Many hereditary diseases and characteristics are caused by chromosomal abnormalities, changes, and aberrations. Birth deformities and congenital illnesses that may occur throughout a person's lifetime are frequently caused by chromosomal abnormalities. By looking at the chromosomes' karyotypes in a sample of cells, chromosomal disorders can be found, and counseling can then be provided to parents or families whose children are at risk of developing genetic disorders.
What are Chromosomes?
Chromosomes are the body’s genetic structures that contain genes. Genes are the unique instructions that inform the body how to grow and function. They control physical and physiological characteristics including blood type, hair color, illness susceptibility, etc.
What are Chromosomal Disorders?
Although there are many kinds of chromosome disorders, generally, they can be categorized into the two following basic groups, such as:
Monosomy occurs when a person is missing one of the chromosomes from a pair. Trisomy is the term for when a person has greater than two chromosomes instead of a pair. A condition like Down syndrome is an example caused by numerical disorders. Trisomy 21 is another name for Down syndrome, in which disorder an individual has three copies of chromosome 21 instead of two.
An example of monosomy is Turner syndrome, in which a person is missing a chromosome. In Turner syndrome, a woman is born with only one sex chromosome, an X, and often has other issues such as being shorter than average and being unable to bear children.
There are various ways the structure of a chromosome can be changed.
- Deletions: A section of the chromosome gets deleted or missing.
- Duplications: A part of the chromosome's section gets duplicated, adding extra genetic material.
- Translocations: This happens when a part of one chromosome is moved to another. Translocation comes in two major forms. When segments from two separate chromosomes get switched it is called reciprocal translocation. However, a Robertsonian translocation occurs when a complete chromosome attaches to another one at the centromere.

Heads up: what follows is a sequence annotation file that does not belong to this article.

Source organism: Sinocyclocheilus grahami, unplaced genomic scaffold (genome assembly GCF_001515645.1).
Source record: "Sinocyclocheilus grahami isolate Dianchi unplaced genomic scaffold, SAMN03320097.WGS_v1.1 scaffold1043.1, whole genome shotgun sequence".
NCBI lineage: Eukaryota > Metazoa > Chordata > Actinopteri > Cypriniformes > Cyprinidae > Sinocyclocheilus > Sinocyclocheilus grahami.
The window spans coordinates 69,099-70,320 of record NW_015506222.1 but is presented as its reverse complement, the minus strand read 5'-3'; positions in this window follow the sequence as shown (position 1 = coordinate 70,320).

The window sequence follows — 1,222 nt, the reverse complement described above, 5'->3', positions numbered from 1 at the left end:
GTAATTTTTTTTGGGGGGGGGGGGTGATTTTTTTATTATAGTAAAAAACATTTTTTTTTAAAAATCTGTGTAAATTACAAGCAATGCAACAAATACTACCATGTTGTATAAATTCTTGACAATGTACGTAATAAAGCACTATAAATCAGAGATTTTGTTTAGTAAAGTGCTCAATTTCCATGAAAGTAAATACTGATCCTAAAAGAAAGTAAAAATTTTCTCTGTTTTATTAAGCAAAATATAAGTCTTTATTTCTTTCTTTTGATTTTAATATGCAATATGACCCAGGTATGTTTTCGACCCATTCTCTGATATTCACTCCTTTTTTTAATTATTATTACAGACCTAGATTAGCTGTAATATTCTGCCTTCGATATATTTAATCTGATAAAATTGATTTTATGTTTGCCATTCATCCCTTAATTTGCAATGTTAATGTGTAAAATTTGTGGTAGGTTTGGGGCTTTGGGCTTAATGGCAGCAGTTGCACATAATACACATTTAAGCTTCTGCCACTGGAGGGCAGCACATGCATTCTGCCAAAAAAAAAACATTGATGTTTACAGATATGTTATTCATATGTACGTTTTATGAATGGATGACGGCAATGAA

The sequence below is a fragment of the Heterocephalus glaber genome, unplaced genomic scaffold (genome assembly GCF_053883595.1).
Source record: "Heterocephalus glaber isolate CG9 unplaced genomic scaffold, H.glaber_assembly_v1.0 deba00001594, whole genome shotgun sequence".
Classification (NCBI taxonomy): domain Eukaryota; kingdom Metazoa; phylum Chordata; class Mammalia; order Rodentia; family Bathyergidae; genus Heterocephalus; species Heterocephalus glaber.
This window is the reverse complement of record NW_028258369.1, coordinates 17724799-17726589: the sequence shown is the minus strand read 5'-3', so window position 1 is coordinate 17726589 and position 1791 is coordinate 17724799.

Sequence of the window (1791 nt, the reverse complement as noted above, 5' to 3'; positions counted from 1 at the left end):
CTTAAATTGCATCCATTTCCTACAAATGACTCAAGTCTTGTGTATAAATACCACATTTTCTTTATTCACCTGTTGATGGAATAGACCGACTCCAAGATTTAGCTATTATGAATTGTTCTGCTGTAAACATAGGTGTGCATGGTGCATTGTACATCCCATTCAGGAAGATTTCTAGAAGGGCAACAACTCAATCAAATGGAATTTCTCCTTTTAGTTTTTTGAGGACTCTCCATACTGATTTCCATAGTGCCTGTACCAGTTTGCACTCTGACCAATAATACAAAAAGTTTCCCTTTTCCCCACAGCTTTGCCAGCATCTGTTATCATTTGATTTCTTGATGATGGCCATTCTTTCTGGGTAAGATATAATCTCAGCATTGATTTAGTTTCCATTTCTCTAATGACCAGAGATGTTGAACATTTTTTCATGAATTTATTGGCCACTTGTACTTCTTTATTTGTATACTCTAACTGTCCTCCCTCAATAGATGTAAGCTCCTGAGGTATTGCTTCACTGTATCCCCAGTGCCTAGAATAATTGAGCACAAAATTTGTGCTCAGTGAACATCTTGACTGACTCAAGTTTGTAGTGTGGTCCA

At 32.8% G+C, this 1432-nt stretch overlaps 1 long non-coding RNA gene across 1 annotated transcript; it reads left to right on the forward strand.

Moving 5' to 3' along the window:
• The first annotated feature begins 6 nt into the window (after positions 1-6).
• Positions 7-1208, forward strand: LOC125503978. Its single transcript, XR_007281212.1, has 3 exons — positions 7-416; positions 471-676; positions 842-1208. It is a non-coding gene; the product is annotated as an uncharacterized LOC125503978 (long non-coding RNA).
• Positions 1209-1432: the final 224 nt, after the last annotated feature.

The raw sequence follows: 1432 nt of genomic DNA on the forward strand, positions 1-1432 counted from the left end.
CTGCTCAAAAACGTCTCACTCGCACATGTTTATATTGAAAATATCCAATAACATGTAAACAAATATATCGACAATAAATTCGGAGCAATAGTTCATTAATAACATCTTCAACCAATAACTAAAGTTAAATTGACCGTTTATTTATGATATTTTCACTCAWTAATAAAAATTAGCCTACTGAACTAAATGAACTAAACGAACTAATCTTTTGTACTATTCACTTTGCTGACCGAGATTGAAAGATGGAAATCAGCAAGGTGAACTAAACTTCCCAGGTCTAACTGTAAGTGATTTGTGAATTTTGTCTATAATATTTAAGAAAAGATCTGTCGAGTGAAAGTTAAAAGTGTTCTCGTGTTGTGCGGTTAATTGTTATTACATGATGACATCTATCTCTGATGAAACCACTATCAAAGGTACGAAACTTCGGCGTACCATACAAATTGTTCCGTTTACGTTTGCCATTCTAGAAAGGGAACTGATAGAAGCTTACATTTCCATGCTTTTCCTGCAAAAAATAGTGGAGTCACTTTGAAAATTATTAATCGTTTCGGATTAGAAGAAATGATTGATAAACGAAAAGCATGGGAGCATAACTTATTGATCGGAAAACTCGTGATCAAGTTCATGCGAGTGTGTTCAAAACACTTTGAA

- Inversions: A chromosomal segment brakes off, turns inside out, and then reattaches. The genetic code is, therefore, reversed.
- Rings: A part of a chromosome brakes off and forms a ring or a circle. This happens with or without losing genetic materials.
How do Chromosomal Disorders happen?
Normal cell division mistakes lead to chromosomal disorders. Meiosis and Mitosis are the two different types of cell division.
• Mitosis: Mitosis produces two identical copies of the original cell. Two cells with 46 chromosomes each are created when a single cell with 46 chromosomes splits. Except for the reproductive organs, the body experiences this type of cell division throughout.
• Meiosis: Meiosis produces cells that have 23, as opposed to the typical 46, chromosomes. The reproductive organs undergo this kind of cell division, which helps develop the eggs and sperm.
Both procedures aim to produce cells with the appropriate number of chromosomes. However, mistakes in cell division can leave cells with an abnormally high or low number of copies of a particular chromosome.
A few other factors that can enhance the risk of chromosomal disorders are:
• Maternal Age: A women have all the eggs they will ever have in their lifespan when they are born. According to some scientists, the genetic makeup of the eggs might change as they get older. Compared to younger women, older women are more likely to experience chromosomal disorders during pregnancy. Paternal age, however, does not raise the chance of chromosomal disorders because men continue to create fresh sperm throughout their lifetimes.
• Environment: While there isn't any solid proof that certain environmental factors contribute to chromosomal disorders, it is still possible that the environment may contribute to the development of genetic errors.
What are some examples of Chromosomal Disorders?
Some of the most common chromosomal disorders are:
- Wolf-Hirschhorn syndrome
- Down syndrome
- Turner syndrome
- Cri du chat syndrome
- Edward's syndrome
- Patau syndrome
- Jacobsen syndrome
- Klinefelter's syndrome
- XYY syndrome and XXX syndrome
Wolf-Hirschhorn syndrome (WHS) is an exceedingly rare chromosomal condition characterized by a missing section of the short arm of chromosome 4.
Most of these illnesses, which frequently impact many body systems, are incurable. To treat or manage some of the accompanying symptoms, there might be methods available.
Chromosomes exist in pairs. The average human cell contains 23 pairs of chromosomes (46 total chromosomes). The mother contributes half, and the father contributes the other half.
In Turner's syndrome, a chromosome gets missing causing a woman to have only one X chromosome at birth and causing her to be shorter than average, unable to have children, etc.
Down syndrome, is characterized by a person having a mental disability, learning difficulties, a distinctive facial appearance, and also decreased muscular tone (hypotonia) in infancy, etc.